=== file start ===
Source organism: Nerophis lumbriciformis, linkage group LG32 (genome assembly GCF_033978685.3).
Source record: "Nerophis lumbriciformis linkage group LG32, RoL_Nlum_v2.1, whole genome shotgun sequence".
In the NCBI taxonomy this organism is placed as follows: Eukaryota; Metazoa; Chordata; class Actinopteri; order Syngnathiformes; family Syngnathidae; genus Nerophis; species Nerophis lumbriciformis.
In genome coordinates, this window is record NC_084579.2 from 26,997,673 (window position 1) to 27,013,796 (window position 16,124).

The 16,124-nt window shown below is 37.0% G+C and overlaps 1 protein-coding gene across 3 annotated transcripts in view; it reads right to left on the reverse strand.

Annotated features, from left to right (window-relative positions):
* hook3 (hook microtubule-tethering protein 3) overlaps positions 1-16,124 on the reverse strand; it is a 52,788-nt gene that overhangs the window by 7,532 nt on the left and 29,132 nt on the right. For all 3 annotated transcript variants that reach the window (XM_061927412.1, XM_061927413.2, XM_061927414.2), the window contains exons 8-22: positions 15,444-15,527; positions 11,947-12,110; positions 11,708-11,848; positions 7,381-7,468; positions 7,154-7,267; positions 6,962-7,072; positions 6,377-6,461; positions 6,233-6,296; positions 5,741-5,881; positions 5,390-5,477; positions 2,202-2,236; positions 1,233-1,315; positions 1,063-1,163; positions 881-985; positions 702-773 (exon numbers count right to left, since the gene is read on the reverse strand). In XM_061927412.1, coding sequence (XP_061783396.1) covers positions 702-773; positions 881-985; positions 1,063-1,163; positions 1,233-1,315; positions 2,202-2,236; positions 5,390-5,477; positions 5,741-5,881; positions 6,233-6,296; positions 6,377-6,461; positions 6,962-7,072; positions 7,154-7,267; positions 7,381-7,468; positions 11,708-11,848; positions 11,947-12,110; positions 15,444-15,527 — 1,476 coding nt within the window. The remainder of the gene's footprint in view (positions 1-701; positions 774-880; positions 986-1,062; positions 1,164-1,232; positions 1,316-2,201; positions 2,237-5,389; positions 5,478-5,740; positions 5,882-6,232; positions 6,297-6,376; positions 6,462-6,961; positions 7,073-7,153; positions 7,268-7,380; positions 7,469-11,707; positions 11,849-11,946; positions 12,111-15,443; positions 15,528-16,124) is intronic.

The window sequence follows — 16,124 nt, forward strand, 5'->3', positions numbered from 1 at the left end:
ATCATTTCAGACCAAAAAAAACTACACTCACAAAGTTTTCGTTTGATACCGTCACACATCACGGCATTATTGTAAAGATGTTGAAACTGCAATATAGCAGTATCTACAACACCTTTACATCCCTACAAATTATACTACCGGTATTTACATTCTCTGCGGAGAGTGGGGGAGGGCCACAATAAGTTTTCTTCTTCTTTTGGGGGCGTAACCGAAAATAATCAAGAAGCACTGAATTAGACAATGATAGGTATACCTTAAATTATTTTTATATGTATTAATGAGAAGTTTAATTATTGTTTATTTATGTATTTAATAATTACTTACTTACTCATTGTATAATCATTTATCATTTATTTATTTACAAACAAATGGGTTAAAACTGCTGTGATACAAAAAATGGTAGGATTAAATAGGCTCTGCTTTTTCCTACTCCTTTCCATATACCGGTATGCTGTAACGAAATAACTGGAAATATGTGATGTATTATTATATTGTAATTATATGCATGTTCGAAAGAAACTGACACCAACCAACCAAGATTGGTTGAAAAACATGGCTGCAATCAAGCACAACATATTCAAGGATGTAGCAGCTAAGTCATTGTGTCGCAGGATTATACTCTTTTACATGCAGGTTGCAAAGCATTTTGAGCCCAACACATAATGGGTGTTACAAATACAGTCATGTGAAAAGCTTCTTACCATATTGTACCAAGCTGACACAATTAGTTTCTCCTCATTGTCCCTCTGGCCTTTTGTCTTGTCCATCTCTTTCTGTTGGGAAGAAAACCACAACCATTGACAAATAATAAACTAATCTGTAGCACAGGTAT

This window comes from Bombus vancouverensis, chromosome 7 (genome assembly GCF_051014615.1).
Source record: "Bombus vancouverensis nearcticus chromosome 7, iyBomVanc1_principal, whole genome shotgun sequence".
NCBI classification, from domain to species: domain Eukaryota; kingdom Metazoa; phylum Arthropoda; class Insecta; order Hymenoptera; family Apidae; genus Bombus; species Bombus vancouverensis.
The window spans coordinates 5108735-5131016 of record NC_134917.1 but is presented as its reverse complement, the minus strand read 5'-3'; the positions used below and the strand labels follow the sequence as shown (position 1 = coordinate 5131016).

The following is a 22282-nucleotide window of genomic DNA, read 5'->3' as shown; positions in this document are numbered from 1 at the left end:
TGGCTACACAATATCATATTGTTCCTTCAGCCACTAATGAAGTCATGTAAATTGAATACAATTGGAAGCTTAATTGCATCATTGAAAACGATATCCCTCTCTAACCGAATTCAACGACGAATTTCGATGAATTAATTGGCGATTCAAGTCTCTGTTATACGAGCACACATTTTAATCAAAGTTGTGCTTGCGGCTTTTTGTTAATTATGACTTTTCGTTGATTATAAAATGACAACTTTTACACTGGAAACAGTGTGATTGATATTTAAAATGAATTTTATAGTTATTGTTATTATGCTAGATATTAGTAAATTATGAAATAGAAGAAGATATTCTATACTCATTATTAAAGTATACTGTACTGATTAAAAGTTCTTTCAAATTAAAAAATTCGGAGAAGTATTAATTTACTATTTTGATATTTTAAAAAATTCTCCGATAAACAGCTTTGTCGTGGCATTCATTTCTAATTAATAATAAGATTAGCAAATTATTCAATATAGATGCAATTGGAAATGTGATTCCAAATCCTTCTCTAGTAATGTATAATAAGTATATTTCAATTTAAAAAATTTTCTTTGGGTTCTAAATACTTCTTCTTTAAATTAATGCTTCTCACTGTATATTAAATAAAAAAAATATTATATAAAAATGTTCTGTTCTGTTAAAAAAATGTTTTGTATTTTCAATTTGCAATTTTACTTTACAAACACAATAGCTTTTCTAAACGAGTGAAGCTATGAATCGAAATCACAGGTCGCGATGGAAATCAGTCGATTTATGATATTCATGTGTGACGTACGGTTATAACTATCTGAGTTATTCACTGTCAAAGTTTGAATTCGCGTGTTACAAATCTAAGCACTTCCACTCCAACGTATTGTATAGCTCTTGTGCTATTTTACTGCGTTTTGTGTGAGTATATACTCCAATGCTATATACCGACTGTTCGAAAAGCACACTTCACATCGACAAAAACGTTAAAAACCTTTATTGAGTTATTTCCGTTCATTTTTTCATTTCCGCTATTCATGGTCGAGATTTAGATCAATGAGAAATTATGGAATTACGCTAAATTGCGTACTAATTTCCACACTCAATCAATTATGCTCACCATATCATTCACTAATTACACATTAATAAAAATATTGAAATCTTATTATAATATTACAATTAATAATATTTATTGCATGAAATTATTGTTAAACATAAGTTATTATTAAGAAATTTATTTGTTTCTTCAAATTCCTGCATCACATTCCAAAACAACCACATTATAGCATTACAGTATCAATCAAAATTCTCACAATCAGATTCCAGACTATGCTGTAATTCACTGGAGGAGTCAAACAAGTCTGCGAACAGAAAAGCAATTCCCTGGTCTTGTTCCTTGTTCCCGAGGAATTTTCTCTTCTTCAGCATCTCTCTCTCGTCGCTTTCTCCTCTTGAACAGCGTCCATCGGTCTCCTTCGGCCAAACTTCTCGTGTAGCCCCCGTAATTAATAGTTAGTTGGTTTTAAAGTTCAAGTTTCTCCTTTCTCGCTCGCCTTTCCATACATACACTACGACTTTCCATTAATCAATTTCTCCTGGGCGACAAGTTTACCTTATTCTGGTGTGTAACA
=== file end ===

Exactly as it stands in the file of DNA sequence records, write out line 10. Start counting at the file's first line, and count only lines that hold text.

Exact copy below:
This window comes from Bombus vancouverensis, chromosome 7 (genome assembly GCF_051014615.1).